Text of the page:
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Predictive Tool Could Speed Up Battery and Superconductor Research

A physics-based predictive tool could minimize the lab work required to prepare intercalated materials

by Institute of Industrial Science, The University of Tokyo
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From lithium-ion batteries to next-generation superconductors, the functionality of many modern, advanced technologies depends on the physical property known as intercalation. Unfortunately, it's difficult to identify in advance which of the many possible intercalated materials are stable, which necessitates a lot of trial-and-error lab work in product development.

Now, in a study recently published in ACS Physical Chemistry Au, researchers from the Institute of Industrial Science, The University of Tokyo, and collaborating partners have devised a straightforward equation that correctly predicts the stability of intercalated materials. The systematic design guidelines enabled by this work will speed up the development of upcoming high-performance electronics and energy-storage devices.

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To appreciate the research team's achievement, we need to understand the context of this research. Intercalation is the reversible insertion of guests (atoms or molecules) into hosts (for example, 2D-layered materials). The purpose of intercalation is commonly to modify the host's properties or structure for improved device performance, as seen in, for example, commercial lithium-ion batteries. Although many synthetic methods are available for preparing intercalated materials, researchers have had no reliable means of predicting which host-guest combinations are stable. Therefore, much lab work has been needed to devise new intercalated materials for imparting next-generation device functionalities. Minimizing this lab work by proposing a straightforward predictive tool for host-guest stability was the goal of the research team's study.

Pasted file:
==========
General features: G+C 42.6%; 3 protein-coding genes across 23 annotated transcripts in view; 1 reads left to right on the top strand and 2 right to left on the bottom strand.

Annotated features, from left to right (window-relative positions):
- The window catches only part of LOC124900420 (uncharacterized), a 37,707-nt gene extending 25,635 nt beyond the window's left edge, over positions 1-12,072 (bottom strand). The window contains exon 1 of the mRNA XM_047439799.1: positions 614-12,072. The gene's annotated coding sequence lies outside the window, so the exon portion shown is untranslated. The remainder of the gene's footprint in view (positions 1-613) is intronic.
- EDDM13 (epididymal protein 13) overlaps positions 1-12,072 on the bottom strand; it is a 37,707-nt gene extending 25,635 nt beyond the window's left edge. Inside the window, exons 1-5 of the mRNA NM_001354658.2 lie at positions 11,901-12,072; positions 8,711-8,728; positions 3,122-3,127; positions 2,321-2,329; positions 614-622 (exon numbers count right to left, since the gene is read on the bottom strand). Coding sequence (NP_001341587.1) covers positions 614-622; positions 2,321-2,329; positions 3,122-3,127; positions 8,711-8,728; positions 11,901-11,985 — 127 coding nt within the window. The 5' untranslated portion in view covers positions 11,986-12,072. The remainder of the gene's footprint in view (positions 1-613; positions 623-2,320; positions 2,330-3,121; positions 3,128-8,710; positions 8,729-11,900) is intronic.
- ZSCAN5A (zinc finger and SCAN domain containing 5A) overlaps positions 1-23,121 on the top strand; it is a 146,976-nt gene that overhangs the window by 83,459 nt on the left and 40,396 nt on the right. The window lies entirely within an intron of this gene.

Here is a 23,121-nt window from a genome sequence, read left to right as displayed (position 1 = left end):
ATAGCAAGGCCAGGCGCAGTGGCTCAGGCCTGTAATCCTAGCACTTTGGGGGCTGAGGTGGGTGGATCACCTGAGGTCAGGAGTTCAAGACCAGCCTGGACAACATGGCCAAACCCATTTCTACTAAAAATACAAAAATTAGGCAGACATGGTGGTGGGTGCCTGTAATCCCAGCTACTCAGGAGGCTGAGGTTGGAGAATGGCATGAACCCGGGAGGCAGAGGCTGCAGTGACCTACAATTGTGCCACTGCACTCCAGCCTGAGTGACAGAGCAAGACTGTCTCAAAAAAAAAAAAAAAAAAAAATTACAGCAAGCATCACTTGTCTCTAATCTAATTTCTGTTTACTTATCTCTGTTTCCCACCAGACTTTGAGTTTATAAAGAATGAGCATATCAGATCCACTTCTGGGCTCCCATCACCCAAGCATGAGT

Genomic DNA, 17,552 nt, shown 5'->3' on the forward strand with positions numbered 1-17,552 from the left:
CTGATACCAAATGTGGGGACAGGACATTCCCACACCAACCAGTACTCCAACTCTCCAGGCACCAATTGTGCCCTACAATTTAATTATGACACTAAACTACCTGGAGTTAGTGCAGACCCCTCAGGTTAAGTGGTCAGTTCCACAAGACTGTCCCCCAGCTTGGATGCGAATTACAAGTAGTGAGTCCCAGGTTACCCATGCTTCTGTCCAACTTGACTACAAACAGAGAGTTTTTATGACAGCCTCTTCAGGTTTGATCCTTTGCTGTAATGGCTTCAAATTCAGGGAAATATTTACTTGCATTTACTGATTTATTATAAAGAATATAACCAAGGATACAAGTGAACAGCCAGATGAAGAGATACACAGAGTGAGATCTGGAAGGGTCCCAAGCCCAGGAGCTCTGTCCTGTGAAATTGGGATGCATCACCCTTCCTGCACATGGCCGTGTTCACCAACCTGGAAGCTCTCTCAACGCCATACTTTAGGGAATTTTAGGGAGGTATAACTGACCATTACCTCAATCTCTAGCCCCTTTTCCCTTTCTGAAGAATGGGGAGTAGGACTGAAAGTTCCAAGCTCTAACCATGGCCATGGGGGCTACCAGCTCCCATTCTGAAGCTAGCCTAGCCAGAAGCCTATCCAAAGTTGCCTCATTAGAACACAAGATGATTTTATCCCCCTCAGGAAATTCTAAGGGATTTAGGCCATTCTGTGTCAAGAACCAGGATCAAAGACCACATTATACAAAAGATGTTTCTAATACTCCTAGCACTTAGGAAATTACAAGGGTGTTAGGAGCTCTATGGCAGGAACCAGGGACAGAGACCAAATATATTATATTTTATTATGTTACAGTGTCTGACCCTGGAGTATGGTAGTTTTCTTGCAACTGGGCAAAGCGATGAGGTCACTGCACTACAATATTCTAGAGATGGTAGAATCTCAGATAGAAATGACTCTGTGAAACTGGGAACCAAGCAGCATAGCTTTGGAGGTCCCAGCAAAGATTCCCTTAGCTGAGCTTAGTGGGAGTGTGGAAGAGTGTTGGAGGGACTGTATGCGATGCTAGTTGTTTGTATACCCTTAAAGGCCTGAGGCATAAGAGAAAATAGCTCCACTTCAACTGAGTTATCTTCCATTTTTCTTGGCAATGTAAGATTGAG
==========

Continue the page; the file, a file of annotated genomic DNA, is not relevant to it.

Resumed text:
"We are the first to develop accurate predictive tools for host-guest intercalation energies, and the stability of intercalated compounds," explains Naoto Kawaguchi, lead author of the study. "Our analysis, based on a database of 9,000 compounds, uses straightforward principles from undergraduate first-year chemistry."

A particular highlight of the work is that only two guest properties and eight host-derived descriptors were necessary for the researchers' energy and stability calculations. In other words, initial “best guesses” weren't necessary; only the underlying physics of the host-guest systems. Furthermore, the researchers validated their model against nearly 200 sets of regression coefficients.

"We're excited because our regression model formulation is straightforward and physically reasonable," says Teruyasu Mizoguchi, PhD, senior author. "Other computational models in the literature lack a physical basis or validation against unknown intercalated compounds."

This work is an important step forward in minimizing the laborious lab work that's typically required to prepare intercalated materials. Given that many current and upcoming energy storage and electronic devices depend on such materials, the time and expense required for corresponding research and development will be minimized. Consequently, products with advanced functionalities will reach the market faster than what has been previously possible.

-This news release was originally published on the Institute of Industrial Science, The University of Tokyo website and has been edited for clarity and style